Join Richard Sieburth and Pierre Joris as they discuss Sieburth's new translation of Henri Michaux's A Certain Plume (NYRB).
The figure of Plume preoccupied the great Belgian poet Henri Michaux throughout his career. Plume, meaning feather or pen, is a character who drifts from one thing to another, losing shape, taking new forms, at perpetual risk from reality. He is a personification of the imagination as subject to innumerable pratfalls and disgraces, and yet indestructible for all that.
Henri Michaux was born in Namur, Belgium, and settled in Paris in the 1920s. There, taken by imagination and creativity, he began to write and paint, and his work drew the attention and praise of influential critics, André Gide and Maurice Blanchot among them. Averse to publicity and public honors, he refused the French Grand Prix National des Lettres in 1965.
Richard Sieburth teaches at New York University. His previous versions of Henri Michaux include Emergences/Resurgences and Stroke by Stroke. He has published translations of work by numerous French authors including Nostradamus, Maurice Scève, Louise Labé, Gérard de Nerval, Michel Leiris, and Antonin Artaud, among many others. He has, in addition, published translations of German authors and edited a number of Ezra Pound's works.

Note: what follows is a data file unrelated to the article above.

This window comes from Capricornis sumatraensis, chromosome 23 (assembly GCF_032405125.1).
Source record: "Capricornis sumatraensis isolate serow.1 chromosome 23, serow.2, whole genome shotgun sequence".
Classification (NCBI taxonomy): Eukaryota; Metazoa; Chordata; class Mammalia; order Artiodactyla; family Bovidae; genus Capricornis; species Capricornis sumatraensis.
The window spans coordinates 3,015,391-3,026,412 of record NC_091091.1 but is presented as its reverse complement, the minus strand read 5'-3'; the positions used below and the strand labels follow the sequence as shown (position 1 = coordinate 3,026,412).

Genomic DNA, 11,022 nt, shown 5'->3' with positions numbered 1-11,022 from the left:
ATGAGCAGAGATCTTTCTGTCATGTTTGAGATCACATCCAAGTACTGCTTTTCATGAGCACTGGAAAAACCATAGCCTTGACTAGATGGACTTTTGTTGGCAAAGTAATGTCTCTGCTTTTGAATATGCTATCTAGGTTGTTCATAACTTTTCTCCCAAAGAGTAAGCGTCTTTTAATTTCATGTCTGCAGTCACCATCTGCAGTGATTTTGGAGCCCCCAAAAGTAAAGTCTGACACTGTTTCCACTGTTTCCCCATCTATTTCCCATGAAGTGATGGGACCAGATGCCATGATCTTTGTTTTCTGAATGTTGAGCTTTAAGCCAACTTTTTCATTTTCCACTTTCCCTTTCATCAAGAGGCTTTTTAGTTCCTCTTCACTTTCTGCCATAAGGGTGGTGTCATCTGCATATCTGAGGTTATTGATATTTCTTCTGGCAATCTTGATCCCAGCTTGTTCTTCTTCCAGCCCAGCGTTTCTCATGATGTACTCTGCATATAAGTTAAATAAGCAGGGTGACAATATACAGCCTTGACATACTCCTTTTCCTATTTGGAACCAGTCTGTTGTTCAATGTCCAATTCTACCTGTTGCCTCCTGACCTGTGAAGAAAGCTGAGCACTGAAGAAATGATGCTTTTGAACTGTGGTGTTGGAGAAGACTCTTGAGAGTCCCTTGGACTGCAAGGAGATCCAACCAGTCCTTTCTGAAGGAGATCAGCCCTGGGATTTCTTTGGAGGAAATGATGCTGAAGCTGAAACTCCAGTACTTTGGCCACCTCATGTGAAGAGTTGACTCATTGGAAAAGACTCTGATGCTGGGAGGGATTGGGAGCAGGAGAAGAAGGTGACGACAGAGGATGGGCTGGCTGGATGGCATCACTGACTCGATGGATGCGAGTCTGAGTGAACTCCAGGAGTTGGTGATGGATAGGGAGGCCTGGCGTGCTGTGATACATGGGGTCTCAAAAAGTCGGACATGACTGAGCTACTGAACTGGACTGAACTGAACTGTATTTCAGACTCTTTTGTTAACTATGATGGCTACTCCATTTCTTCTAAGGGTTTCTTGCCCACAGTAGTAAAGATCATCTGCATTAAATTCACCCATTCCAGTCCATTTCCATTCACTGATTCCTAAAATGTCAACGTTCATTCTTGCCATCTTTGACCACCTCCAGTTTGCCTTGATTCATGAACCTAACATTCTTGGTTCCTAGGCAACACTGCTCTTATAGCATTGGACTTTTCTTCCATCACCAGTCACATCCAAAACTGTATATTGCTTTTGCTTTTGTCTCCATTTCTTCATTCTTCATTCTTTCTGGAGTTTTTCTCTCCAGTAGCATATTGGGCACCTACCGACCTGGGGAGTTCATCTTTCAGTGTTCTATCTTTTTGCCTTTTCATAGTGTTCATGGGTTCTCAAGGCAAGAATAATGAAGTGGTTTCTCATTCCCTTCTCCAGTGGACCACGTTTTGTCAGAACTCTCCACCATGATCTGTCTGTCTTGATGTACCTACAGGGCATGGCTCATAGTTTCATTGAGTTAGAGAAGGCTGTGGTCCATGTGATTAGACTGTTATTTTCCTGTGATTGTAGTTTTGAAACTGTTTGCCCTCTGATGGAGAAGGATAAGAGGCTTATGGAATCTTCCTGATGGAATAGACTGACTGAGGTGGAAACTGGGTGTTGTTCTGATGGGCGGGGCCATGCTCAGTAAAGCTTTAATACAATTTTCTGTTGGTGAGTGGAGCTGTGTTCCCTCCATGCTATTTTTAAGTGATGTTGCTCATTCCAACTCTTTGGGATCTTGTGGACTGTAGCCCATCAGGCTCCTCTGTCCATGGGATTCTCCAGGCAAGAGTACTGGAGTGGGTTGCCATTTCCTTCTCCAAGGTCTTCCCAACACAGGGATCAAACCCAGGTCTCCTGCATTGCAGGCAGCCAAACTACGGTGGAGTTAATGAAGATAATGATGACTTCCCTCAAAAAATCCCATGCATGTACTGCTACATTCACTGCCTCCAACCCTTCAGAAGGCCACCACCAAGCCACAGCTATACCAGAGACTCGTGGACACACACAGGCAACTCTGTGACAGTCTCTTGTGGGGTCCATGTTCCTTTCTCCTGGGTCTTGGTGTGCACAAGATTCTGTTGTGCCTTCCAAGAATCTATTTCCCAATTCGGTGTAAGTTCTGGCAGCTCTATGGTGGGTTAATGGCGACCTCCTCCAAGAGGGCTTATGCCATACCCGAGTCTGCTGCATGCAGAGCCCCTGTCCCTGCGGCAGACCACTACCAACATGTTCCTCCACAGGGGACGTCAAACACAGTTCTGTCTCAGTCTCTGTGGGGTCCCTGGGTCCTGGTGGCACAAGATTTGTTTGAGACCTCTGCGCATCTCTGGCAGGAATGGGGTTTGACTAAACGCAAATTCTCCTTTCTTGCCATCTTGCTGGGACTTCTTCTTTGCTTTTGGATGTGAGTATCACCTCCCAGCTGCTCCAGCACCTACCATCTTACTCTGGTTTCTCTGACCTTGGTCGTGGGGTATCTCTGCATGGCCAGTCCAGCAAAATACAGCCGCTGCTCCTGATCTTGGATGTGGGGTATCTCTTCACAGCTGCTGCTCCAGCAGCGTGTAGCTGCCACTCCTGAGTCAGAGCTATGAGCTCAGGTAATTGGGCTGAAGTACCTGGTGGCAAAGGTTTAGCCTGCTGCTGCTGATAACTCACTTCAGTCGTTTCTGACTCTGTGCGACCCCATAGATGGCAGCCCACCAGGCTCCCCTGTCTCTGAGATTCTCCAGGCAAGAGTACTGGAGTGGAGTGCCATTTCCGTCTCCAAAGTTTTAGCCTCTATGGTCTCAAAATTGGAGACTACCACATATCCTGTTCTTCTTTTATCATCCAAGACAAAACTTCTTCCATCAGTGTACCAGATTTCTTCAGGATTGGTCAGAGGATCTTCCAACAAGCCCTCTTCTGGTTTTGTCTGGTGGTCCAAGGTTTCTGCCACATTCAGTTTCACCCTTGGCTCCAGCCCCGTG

Pierre Joris is a Luxembourg-American poet, prolific translator, anthologist and essayist.
Co-presented by Albertine Books and the Poetry Society of America.
Free and open to the public.
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